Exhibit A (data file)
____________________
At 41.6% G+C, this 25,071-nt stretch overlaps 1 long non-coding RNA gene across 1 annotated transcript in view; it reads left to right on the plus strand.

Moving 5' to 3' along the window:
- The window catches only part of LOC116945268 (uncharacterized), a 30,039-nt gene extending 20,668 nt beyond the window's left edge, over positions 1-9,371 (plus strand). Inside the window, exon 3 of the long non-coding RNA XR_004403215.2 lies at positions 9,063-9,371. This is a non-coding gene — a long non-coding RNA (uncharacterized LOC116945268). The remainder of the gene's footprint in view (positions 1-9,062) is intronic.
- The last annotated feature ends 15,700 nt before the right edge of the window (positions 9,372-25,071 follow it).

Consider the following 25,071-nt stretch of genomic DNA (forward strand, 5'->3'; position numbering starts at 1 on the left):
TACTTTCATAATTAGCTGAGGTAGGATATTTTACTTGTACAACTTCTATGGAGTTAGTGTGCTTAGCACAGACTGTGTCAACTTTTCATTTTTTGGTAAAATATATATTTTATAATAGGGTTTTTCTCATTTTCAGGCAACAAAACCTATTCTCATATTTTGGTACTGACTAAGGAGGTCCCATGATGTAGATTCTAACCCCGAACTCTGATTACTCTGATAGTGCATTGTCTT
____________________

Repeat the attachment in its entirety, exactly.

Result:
At 41.6% G+C, this 25,071-nt stretch overlaps 1 long non-coding RNA gene across 1 annotated transcript in view; it reads left to right on the plus strand.

Moving 5' to 3' along the window:
- The window catches only part of LOC116945268 (uncharacterized), a 30,039-nt gene extending 20,668 nt beyond the window's left edge, over positions 1-9,371 (plus strand). Inside the window, exon 3 of the long non-coding RNA XR_004403215.2 lies at positions 9,063-9,371. This is a non-coding gene — a long non-coding RNA (uncharacterized LOC116945268). The remainder of the gene's footprint in view (positions 1-9,062) is intronic.
- The last annotated feature ends 15,700 nt before the right edge of the window (positions 9,372-25,071 follow it).

Consider the following 25,071-nt stretch of genomic DNA (forward strand, 5'->3'; position numbering starts at 1 on the left):
TACTTTCATAATTAGCTGAGGTAGGATATTTTACTTGTACAACTTCTATGGAGTTAGTGTGCTTAGCACAGACTGTGTCAACTTTTCATTTTTTGGTAAAATATATATTTTATAATAGGGTTTTTCTCATTTTCAGGCAACAAAACCTATTCTCATATTTTGGTACTGACTAAGGAGGTCCCATGATGTAGATTCTAACCCCGAACTCTGATTACTCTGATAGTGCATTGTCTT